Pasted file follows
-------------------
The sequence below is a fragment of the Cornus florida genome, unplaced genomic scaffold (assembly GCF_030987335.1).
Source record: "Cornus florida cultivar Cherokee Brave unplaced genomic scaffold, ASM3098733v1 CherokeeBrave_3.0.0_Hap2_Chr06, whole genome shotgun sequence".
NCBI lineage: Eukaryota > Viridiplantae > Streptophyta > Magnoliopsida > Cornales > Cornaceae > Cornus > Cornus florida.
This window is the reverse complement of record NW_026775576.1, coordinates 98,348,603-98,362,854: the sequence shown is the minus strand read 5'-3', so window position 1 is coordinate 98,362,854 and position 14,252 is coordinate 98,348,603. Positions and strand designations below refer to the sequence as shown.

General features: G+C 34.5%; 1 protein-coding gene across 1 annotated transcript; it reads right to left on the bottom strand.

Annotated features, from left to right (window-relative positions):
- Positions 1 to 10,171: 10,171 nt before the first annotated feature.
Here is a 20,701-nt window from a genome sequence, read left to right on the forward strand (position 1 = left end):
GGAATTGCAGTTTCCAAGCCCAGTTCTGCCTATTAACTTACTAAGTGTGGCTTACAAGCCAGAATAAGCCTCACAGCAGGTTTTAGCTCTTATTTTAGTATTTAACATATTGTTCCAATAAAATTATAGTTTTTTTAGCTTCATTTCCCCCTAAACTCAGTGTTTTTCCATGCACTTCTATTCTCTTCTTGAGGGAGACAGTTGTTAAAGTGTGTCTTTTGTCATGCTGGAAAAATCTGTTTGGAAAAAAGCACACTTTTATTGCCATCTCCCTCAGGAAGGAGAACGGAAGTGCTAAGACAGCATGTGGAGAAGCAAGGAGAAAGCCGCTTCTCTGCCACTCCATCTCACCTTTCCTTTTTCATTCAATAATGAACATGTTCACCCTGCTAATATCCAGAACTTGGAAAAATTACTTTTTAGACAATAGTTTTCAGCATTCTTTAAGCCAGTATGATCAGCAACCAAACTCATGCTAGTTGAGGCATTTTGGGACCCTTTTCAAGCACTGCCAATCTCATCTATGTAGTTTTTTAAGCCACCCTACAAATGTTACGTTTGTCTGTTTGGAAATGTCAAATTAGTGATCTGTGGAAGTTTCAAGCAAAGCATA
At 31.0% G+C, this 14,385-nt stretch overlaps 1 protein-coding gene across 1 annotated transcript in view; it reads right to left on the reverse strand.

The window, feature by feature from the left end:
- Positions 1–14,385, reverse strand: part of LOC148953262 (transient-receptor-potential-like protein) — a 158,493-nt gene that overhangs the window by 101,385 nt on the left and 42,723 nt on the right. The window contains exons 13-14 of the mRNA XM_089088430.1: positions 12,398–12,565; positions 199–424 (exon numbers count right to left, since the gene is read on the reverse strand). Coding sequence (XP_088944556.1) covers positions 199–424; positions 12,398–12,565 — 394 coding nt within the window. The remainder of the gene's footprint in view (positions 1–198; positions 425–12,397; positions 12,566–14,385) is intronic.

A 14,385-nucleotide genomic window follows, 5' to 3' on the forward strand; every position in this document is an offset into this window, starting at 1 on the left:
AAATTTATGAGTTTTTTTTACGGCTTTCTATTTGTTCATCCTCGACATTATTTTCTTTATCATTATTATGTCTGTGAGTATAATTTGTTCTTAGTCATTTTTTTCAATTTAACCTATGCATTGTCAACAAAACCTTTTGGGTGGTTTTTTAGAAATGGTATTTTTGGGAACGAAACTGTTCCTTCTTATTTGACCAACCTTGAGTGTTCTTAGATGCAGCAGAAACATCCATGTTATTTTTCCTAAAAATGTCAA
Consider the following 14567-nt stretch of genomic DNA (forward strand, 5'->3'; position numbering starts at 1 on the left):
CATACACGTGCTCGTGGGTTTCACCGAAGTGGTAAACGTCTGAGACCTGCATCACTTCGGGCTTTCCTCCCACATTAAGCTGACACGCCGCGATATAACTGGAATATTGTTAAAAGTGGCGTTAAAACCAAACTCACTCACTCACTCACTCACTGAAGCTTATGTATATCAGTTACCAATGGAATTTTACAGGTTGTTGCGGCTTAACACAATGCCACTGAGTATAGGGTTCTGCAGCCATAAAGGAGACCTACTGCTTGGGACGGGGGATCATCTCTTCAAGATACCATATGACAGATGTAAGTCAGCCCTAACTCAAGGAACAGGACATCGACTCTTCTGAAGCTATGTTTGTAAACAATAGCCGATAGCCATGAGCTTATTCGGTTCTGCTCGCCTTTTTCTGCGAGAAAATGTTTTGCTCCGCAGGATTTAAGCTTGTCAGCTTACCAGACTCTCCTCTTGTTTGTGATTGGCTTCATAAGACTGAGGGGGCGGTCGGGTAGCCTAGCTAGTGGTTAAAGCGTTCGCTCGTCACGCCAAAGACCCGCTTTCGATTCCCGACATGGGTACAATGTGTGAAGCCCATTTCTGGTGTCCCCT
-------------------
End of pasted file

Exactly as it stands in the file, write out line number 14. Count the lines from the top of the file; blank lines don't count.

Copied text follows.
AAATTTATGAGTTTTTTTTACGGCTTTCTATTTGTTCATCCTCGACATTATTTTCTTTATCATTATTATGTCTGTGAGTATAATTTGTTCTTAGTCATTTTTTTCAATTTAACCTATGCATTGTCAACAAAACCTTTTGGGTGGTTTTTTAGAAATGGTATTTTTGGGAACGAAACTGTTCCTTCTTATTTGACCAACCTTGAGTGTTCTTAGATGCAGCAGAAACATCCATGTTATTTTTCCTAAAAATGTCAA